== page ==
Clinton had outlined a $30 billion proposal to help hard-hit coal areas months before making the statement.

Asked if he faces an uphill battle, Gray said people are tired of rhetoric without results.

Paul and some other leaders in Congress have done little to create jobs in Eastern Kentucky, Gray said.

“Most of the people that I talk to, they say that there’s been a lot of words, like the war on coal, but there’s not been a lot of action,” Gray said. “That’s what I’ve been about all my career and all my life, is recruiting jobs and actually giving people opportunity.”

Gray acknowledged carbon-capture technology is in the early stages of development, but said it will improve over time.

As to whether he feels coal is over-regulated, Gray said he has long dealt with regulations through his career with Gray Construction.

“We can’t just accept the regulations on the face of them. I know that you have to push back on bureaucracies,” Gray said.

Gray said he thought it was a good thing that the Obama administration’s Clean Power Plan was put on hold in the courts.

That was the proposal for significant cuts in carbon emissions from existing power plants.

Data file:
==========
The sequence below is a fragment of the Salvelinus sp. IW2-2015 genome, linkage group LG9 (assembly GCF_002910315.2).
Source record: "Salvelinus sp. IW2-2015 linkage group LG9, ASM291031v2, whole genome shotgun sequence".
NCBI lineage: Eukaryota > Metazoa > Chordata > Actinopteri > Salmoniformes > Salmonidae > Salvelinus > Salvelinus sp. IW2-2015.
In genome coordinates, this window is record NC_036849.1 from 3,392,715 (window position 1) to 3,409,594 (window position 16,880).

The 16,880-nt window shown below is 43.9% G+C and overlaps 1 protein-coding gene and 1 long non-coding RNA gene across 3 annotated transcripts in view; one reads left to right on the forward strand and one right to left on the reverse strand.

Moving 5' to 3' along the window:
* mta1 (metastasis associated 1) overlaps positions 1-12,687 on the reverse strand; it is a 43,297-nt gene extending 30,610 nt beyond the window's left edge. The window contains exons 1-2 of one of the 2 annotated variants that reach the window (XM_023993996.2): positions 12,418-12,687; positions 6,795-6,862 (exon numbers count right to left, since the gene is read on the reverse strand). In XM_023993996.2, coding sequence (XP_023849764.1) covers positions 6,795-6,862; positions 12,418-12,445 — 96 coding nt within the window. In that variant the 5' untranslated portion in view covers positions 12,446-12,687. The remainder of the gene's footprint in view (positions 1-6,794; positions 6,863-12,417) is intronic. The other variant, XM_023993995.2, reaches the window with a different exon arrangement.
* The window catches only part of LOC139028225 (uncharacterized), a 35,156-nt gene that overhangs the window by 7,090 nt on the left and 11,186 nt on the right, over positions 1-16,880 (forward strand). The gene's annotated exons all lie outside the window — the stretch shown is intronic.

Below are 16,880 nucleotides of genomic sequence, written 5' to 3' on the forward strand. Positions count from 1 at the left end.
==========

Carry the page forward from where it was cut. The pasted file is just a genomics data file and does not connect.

Asked if he would support the plan if it is revived, Gray said only that he would have to examine it carefully.

Paul has strongly criticized what he argues are excessive federal regulations affecting coal, and pushed resolutions to block the Clean Power Plan.

Paul has proposed a program called economic freedom zones to help Eastern Kentucky and other areas with high unemployment and poverty. The proposal includes slashing federal taxes and lifting some regulations in an effort to boost economic development.

Former Gov. Paul Patton, House Speaker Greg Stumbo, state Sens. Ray Jones and Johnny Ray Turner and Angie Hatton, a state House candidate, appeared with Gray.

Stumbo argued that only Gray and Clinton have outlined plans that would actually help Eastern Kentucky if adopted, describing what the GOP has offered as “rhetoric and garbage.”

Jones said Gray had a long record of success in business and creating jobs, but said Paul had done nothing for Eastern Kentucky, instead using his seat to advance his career and political aspirations.

“And we all know how that turned out,” Jones said, a reference to Paul’s aborted bid for the GOP presidential nomination.

The other pieces of the plan Gray outlined Tuesday include upgrading the Hal Rogers Parkway between London and Hazard to interstate standards and supporting Stumbo’s proposal for an interstate between Prestonsburg and Beckley, W.Va.; supporting legislation to shore up pensions of retired United Mine Workers of America members; and continued funding for worker training.

Gray also said it’s important to finish the KentuckyWired project to install high-speed internet service across the state. The service, which is in development, would come first to Eastern Kentucky.

“Economic development in rural Kentucky will suffer until we open up high-speed (internet) access to business and residents,” Gray said.